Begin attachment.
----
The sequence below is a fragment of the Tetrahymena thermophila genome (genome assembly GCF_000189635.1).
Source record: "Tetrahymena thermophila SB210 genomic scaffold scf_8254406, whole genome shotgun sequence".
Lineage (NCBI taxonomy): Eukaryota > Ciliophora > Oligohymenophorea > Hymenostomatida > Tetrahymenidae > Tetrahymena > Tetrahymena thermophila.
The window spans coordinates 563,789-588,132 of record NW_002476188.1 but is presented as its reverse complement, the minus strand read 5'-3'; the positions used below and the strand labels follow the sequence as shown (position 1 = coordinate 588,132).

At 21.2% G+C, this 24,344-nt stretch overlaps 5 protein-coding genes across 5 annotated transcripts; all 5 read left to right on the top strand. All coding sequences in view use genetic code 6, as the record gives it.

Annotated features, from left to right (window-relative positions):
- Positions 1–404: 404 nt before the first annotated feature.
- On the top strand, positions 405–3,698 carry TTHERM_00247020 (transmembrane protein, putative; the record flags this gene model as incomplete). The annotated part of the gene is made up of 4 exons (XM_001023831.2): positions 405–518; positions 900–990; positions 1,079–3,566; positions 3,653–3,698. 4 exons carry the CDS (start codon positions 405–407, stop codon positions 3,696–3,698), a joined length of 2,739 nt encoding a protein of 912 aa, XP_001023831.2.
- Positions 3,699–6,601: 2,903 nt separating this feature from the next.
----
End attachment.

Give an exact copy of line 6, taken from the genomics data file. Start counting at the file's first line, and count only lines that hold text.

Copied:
Annotated features, from left to right (window-relative positions):